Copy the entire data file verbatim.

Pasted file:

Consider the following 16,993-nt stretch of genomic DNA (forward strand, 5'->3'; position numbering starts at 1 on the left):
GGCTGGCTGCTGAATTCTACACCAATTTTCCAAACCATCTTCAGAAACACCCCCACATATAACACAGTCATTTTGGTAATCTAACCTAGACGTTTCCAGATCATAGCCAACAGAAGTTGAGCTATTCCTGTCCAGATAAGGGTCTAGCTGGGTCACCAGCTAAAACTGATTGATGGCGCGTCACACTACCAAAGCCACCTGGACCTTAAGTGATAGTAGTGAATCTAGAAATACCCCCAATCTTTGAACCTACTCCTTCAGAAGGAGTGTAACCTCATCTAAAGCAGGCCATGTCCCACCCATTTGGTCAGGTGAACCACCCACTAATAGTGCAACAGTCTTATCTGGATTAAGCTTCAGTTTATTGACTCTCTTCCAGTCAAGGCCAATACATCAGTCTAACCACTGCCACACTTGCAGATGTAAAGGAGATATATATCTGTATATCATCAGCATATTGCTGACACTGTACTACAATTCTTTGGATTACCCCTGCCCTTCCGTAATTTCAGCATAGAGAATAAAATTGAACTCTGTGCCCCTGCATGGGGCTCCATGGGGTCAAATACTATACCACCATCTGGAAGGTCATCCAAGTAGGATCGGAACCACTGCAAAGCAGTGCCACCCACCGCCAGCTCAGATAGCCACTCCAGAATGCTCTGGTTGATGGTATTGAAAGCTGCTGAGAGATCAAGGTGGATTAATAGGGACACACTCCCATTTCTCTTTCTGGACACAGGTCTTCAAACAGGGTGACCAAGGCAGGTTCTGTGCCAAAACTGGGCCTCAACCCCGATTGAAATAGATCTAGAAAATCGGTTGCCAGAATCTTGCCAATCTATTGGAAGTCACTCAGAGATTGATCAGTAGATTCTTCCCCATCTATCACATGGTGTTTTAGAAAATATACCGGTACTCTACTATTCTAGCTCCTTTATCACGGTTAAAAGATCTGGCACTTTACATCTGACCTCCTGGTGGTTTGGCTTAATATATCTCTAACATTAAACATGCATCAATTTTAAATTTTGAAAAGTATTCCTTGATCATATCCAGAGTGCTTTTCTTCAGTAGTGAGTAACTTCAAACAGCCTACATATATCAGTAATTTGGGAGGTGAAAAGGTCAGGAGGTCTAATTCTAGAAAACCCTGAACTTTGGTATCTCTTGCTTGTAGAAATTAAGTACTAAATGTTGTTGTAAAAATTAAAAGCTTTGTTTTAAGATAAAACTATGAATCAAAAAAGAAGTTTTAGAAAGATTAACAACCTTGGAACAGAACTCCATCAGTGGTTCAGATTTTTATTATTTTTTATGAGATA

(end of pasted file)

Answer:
Consider the following 16,993-nt stretch of genomic DNA (forward strand, 5'->3'; position numbering starts at 1 on the left):
GGCTGGCTGCTGAATTCTACACCAATTTTCCAAACCATCTTCAGAAACACCCCCACATATAACACAGTCATTTTGGTAATCTAACCTAGACGTTTCCAGATCATAGCCAACAGAAGTTGAGCTATTCCTGTCCAGATAAGGGTCTAGCTGGGTCACCAGCTAAAACTGATTGATGGCGCGTCACACTACCAAAGCCACCTGGACCTTAAGTGATAGTAGTGAATCTAGAAATACCCCCAATCTTTGAACCTACTCCTTCAGAAGGAGTGTAACCTCATCTAAAGCAGGCCATGTCCCACCCATTTGGTCAGGTGAACCACCCACTAATAGTGCAACAGTCTTATCTGGATTAAGCTTCAGTTTATTGACTCTCTTCCAGTCAAGGCCAATACATCAGTCTAACCACTGCCACACTTGCAGATGTAAAGGAGATATATATCTGTATATCATCAGCATATTGCTGACACTGTACTACAATTCTTTGGATTACCCCTGCCCTTCCGTAATTTCAGCATAGAGAATAAAATTGAACTCTGTGCCCCTGCATGGGGCTCCATGGGGTCAAATACTATACCACCATCTGGAAGGTCATCCAAGTAGGATCGGAACCACTGCAAAGCAGTGCCACCCACCGCCAGCTCAGATAGCCACTCCAGAATGCTCTGGTTGATGGTATTGAAAGCTGCTGAGAGATCAAGGTGGATTAATAGGGACACACTCCCATTTCTCTTTCTGGACACAGGTCTTCAAACAGGGTGACCAAGGCAGGTTCTGTGCCAAAACTGGGCCTCAACCCCGATTGAAATAGATCTAGAAAATCGGTTGCCAGAATCTTGCCAATCTATTGGAAGTCACTCAGAGATTGATCAGTAGATTCTTCCCCATCTATCACATGGTGTTTTAGAAAATATACCGGTACTCTACTATTCTAGCTCCTTTATCACGGTTAAAAGATCTGGCACTTTACATCTGACCTCCTGGTGGTTTGGCTTAATATATCTCTAACATTAAACATGCATCAATTTTAAATTTTGAAAAGTATTCCTTGATCATATCCAGAGTGCTTTTCTTCAGTAGTGAGTAACTTCAAACAGCCTACATATATCAGTAATTTGGGAGGTGAAAAGGTCAGGAGGTCTAATTCTAGAAAACCCTGAACTTTGGTATCTCTTGCTTGTAGAAATTAAGTACTAAATGTTGTTGTAAAAATTAAAAGCTTTGTTTTAAGATAAAACTATGAATCAAAAAAGAAGTTTTAGAAAGATTAACAACCTTGGAACAGAACTCCATCAGTGGTTCAGATTTTTATTATTTTTTATGAGATA